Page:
Modern-era big brothers

Google, Facebook hoard too much private data

Concerns are rising over the dominance of Google and Facebook as the world’s biggest data collectors, as the two platform business operators continue to expand their presences both in the real and virtual worlds.

Few would refute that Google and Facebook users have taken advantage of the firms’ advanced and convenient technologies whose key driving force has been billions of global users.

For instance, Google Maps offers geographical information for almost every corner of the planet, allowing tourists to pinpoint any specific location with only a smart device.

But at the same time, however, people are more than shocked when realizing that the platform titans can trace their activities in detail through GPS tracking, including what users do not want to remember for long.

Even if users change their smartphones, Google Maps remembers everywhere they visited in the past, sometimes sending unexpected notifications for some places they may want to erase from memory.

What might be scarier is that the web-mapping and location-tracking service is just one part of the big data-collecting machine, as Google is also a dominant leader for a variety of other services ― including its search portal, email and Android app marketplace.

The firm interconnects those daily-use services to strengthen its dominance as the world’s most-influential platform service provider. For instance, if a Gmail user pays for an airline ticket, Google can link the relevant information ― including the departure time or airport gate number ― to the Google Calendar app. All these processes are done automatically through Google algorithms.

This makes their trips a lot more convenient than when they only had paper tickets to check their flight information. But they are less likely to notice their private data is stored in Google’s database, enabling the company to become a powerful “big brother” of the modern era.

For a similar reason, global technology magnates such as Tesla founder Elon Musk and Microsoft co-founder Bill Gates expressed deep concerns over artificial intelligence (AI) which is based around a vast amount of big data.

“I think the biggest risk is not that the AI will develop a will of its own,” Musk said last year in a media interview. “But rather it will follow the will of people that establish its utility function.”

He said AI and data-based platforms may start with good intentions to make more accurate predictions about certain tasks, but no one knows if they may generate unexpectedly bad outcomes as they grow and develop in unpredictable ways down the road.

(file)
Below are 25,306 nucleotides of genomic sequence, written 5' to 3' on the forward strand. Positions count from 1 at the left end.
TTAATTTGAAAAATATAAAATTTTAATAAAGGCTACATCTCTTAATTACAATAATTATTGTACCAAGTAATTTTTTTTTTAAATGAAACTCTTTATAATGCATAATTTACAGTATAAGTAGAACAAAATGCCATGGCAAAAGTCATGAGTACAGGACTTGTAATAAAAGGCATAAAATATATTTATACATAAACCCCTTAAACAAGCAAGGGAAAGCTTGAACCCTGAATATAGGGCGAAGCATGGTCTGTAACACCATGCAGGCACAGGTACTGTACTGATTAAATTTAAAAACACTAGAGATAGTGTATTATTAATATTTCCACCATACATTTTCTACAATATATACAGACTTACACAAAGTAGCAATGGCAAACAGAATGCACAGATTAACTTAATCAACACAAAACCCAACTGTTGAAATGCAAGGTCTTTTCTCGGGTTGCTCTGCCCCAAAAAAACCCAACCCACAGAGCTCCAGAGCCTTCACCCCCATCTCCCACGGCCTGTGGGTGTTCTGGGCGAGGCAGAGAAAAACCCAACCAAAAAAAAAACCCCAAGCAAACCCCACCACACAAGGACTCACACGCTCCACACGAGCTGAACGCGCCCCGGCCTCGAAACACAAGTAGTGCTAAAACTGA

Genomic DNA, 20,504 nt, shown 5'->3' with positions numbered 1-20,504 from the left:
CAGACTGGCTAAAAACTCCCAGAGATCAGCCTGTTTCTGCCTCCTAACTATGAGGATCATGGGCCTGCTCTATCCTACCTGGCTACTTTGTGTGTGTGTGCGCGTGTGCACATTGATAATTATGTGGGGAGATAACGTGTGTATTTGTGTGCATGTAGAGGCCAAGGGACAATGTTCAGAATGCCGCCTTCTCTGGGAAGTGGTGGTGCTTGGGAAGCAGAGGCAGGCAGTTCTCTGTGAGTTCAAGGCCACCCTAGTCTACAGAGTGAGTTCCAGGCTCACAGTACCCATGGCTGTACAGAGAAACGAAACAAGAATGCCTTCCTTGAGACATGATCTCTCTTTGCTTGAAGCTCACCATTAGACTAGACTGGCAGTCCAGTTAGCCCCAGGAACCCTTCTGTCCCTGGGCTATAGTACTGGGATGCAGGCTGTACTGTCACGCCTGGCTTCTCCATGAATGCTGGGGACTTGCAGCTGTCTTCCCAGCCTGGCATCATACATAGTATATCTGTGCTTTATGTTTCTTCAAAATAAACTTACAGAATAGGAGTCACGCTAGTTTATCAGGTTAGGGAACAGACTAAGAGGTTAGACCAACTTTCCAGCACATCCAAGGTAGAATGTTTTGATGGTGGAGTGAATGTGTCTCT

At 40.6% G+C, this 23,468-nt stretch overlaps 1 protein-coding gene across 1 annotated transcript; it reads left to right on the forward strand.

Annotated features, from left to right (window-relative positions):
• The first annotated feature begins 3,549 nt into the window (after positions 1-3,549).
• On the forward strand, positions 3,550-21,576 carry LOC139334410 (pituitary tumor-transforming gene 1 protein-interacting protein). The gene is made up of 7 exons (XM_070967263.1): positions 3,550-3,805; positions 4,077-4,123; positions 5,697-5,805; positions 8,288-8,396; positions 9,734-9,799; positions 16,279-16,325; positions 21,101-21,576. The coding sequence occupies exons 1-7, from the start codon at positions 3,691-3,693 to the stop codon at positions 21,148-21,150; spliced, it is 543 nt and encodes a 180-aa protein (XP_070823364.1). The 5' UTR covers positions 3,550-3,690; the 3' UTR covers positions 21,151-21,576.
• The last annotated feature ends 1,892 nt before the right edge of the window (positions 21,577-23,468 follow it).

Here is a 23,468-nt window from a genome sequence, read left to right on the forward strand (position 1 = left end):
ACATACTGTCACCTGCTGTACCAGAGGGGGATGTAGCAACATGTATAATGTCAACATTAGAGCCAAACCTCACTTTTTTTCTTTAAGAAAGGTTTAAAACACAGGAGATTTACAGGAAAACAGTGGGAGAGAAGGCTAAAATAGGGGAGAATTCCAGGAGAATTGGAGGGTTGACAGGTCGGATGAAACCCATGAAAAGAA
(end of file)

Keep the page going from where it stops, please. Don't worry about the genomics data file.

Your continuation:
Facebook is another industry-leading platform generating tens of billions of dollars in revenue each year by analyzing datasets from users. The firm’s major revenue source is its on-demand ad platform. The company boasts a systemized target customer analysis tool that can fit advertisers’ needs.

Due to this practical and highly effective promotional tool, startups with low budgets often put top priority on Facebook ads, rather than other traditional ad platforms such as conventional mass media.

How could the U.S.-based social network giant develop such an accurate data analytics platform? The secret lurks in its huge global subscriber base ― the number of monthly users approaches 2 billion people, which makes the “Republic of Facebook” the world’s most populous place even compared to China.

By collecting their datasets, the company can provide a specific user-centric analytics algorithm system.

But it also has its downsides, in terms of the right to be forgotten.

Even if a user creates his or her second Facebook account without any overlapping basic data from the original account such as phone number and email address, Facebook can spot the original and inform the first account of a possible friend.

The algorithms operated after analyzing data from the firm’s user base may raise concerns the platform is also blocking the right to be forgotten.

“There needs a certain level of vigilance for the rapid rise of big data and AI amid the lingering concerns over the modern version of big brothers, even though such info-tech powerhouses’ services are for the good and convenience of people,” an info-tech industry source said.

“No one can be free from the records of whom I was in the past, as data keeps piling up and remains somewhere on the web such as the Google search portal or internal databases of other platform giants. That would be good for some but terrible for others.”

Via Lee Min-hyung

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